Ok, it’s winter, and you’ve been painted into a corner. As a fresh water fly fisherman, you’re pretty much looking at the following options for ninety days:
A: Quit job, fly to Patagonia or New Zealand. Budget accordingly.
B: Dig out every bit of fleece and neoprene you have, sprinkle ground Chipotle peppers in your socks and go fish tailwaters. If the air temperature is below what that of the water is and your rod guides ice up, sit in the truck with the defroster on and read back issues of magazines with stories on Patagonia and New Zealand.
C: Winter steelheading. See “B”.
D: Stay home and tie flies. AA meetings are listed in local newspapers and online.
E: Ice fishing. See “D”
But another option exists, with blue skies, weather in the 70’s and challenging angling for large, exotic fish — usually within walking distance of authentic mexican food. Welcome to carping in the Valley of the Sun, Phoenix, Arizona.
Ryan Russell grew up in Boise, Idaho fishing for trout and Steelhead, but moved to Phoenix for family and decided to stay. Along the way, he began to explore the network of publicly accessible canals that crisscross the sprawling metro, and discovered that they were infested with big, well-fed carp of various flavors. Here, common carp, Mirror and Koi all live in close proximity to each other, alongside 40lb specimens of what are in my experience to be the most difficult fish in the country — White Amur, or Grass Carp.
Initially, Russell got his ass handed to him. Weeks and months went by without a solid eat from fish that would be spooked by the shadow of a line in the air 75 feet away. But slowly, he began to hook up, and he connected the dots on strategy, patterns and gear. Now Ryan is a certifiably confident carp confidante, offering an open-source fly fishing hosting service where compensation is on a donation-only basis. Ryan’s outfit, Arizona Fly Fishing Adventures, specializes in urban winter carping but is also deadly within a two-hour radius of the city, which includes high country trout fishing in the pine forests of the Mogollon Rim.
The Phoenix metro area is dotted with productive urban lakes as well, which are stocked to provide entertainment for the almost 3 million people who live in the city. While generally thought of as the quintessential desert oasis, Phoenix is a relatively young metropolis whose location was chosen based on its location at the junction of three major southwestern rivers that conjoin in the valley — the Salt river from the East, the Verde from the North, and the Agua Fria from the Northwest. All three have been harnessed with large dams and reservoirs that hold Largemouth Bass, Carp and Catfish, and are stocked with rainbow trout in the winters.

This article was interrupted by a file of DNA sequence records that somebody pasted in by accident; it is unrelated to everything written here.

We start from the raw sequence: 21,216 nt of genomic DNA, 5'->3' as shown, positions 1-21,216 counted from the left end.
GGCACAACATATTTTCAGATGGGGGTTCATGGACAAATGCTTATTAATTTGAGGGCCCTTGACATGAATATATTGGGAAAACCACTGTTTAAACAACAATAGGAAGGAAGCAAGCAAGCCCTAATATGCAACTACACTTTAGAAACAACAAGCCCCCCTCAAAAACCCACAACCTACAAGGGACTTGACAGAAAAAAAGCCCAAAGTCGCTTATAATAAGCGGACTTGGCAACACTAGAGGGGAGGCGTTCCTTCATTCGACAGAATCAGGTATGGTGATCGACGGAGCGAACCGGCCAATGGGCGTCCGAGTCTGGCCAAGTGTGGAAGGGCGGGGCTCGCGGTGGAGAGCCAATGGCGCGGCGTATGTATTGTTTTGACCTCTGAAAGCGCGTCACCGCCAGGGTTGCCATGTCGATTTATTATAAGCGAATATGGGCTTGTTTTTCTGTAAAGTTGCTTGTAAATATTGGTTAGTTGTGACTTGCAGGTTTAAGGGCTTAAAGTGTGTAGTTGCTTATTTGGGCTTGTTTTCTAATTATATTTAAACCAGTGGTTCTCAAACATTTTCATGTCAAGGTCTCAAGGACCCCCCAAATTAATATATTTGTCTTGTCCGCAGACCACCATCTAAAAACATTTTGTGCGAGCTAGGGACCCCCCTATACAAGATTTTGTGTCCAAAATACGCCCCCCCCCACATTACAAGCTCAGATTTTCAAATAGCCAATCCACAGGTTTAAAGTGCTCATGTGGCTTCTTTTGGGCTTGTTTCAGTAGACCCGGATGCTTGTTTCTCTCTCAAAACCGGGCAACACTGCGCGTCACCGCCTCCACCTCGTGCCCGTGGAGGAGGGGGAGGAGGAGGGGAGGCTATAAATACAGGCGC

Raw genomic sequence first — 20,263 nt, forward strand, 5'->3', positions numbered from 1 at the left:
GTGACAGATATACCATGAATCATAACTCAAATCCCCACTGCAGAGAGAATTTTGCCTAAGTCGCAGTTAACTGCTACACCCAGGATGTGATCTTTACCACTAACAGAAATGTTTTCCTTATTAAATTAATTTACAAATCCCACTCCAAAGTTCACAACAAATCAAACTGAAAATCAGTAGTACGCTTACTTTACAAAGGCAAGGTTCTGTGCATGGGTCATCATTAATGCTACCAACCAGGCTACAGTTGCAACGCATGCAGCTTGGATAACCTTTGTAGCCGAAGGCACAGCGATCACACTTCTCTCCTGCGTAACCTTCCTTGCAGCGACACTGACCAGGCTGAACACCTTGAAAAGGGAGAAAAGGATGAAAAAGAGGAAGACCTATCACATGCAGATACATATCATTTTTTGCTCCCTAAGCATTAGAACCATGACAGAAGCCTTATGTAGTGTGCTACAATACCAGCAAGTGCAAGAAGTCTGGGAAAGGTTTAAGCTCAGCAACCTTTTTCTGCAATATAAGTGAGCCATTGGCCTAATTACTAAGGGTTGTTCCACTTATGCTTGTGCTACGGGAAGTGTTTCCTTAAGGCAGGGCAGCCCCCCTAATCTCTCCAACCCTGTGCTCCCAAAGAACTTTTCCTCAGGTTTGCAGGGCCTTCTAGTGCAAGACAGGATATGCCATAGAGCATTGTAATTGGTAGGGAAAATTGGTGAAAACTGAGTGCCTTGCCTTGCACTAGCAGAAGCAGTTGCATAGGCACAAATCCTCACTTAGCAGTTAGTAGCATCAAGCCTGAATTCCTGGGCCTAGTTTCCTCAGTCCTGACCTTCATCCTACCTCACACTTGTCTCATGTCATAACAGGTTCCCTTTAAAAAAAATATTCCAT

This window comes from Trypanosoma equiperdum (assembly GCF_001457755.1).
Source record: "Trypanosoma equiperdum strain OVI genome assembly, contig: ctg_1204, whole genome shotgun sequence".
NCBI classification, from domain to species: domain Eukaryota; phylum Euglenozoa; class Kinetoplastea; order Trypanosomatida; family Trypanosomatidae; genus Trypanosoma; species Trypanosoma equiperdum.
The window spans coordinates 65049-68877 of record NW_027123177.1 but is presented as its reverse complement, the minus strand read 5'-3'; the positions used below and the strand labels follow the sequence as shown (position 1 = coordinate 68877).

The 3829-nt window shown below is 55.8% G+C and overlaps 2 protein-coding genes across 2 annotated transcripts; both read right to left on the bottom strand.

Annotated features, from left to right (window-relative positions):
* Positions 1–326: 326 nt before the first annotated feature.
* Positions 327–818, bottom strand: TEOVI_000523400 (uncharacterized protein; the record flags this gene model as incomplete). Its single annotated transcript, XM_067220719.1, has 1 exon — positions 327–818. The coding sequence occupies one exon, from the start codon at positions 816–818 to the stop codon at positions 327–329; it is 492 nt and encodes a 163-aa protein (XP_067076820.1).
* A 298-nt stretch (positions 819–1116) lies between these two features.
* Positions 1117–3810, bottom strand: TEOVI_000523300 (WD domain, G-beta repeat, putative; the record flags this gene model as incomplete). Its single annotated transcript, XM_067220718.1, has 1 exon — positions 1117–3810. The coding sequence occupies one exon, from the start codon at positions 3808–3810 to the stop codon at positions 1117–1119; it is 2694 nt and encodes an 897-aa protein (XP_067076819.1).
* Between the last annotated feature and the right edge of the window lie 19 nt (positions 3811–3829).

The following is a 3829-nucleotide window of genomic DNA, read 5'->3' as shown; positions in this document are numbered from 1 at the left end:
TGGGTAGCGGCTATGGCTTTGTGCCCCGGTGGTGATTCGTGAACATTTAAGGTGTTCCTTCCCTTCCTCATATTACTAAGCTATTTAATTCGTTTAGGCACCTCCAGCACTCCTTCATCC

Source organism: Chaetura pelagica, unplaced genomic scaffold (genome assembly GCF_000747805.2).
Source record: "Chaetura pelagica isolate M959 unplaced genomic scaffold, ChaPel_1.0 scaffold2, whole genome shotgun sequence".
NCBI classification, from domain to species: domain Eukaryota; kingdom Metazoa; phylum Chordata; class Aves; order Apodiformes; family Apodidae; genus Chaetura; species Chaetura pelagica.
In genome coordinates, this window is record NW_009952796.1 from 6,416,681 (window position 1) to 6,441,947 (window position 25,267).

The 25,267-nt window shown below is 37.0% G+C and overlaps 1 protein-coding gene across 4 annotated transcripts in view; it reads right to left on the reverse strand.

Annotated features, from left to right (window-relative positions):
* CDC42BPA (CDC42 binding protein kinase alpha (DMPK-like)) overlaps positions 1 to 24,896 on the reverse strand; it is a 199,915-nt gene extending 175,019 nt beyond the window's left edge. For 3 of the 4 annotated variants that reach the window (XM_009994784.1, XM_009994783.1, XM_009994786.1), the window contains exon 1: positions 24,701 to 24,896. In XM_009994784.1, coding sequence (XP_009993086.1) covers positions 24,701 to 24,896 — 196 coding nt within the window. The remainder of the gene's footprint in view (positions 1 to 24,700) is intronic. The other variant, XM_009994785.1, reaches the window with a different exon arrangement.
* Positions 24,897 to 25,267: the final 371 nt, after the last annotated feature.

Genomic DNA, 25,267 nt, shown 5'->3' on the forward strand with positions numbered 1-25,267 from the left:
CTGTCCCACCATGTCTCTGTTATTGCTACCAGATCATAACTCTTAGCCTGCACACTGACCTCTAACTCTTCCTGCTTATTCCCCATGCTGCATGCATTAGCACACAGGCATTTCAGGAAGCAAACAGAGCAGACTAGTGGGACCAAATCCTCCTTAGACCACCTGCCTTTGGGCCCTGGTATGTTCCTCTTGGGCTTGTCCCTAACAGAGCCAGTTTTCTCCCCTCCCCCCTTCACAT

The modern canal system is an outgrowth of the ancient hand dug aqueducts of the ancestral Papago Indians who farmed in the valley for centuries. Some of the canals follow these actual watercourses, and almost all of them have bike and walking paths alongside that allow adventurous anglers to traverse long distances in search of carpable quarry. The Salt River Project, or SRP as it’s known locally, administers the canal system, moving water for irrigation and aquifer recharge from one part of the city to another, changing flows and occasionally draining and cleaning the channels. This means that fish will be moved from one canal to another as well, either being shooed up or down to another venue, or, in the case of the big grass carp, netted and relocated. Sterile Grassies, being vegetarian, are purchased and stocked by the SRP for the purposes of algae and weed control.
However, while the public is allowed to fish in the SRP controlled canal system, another water rights administrator, the Roosevelt Conservation District, is more protective of their holdings and prohibits public access with active patrols enforcing trespass. Checking local regulations is always a good idea, as they are subject to change, and this publication offers no warrantee as to accuracy of information. Otherwise, I’d recommend you go for it.
Russell has settled on some unusual gear and patterns for his pursuits. For one, he uses fiberglass rods exclusively for carping, feeling that the soft spine of the glass helps to protect leaders against the hard runs of large, selective fish being taken on light tippet down to 5x — and even 6x. His flies for common carp include black mohair and rabbit Bugger looking patterns, and chartreuse Estaz / chenille worm concoctions. All of these are fished in the moving waters of the canals with only strategic stripping when the fly is in front of the fish’s nose. A go-to standard for dead drift presentation are tiny egg patterns that match the constant slurry of reproductive detritus from the self-sustaining populations of common carp. Ryan doesn’t use strike indicators, feeling that they have too much potential to spook fish, and relies on visually tracking the take of the fish when sight fishing or watching the end of the line in more colored water. He blogs regularly on his insights and shares notes with other carp fishing fanatics across the globe.
While certainly not the wilderness experience that most associate as a core value for fly fishermen, urban desert carping offers a chance to hone skills that can be applied to other disciplines, and the opportunity to change your mindset in approaching novel fishing challenges on your own home turf. Who knows, you might just discover that you have a unique fishery in your own back yard!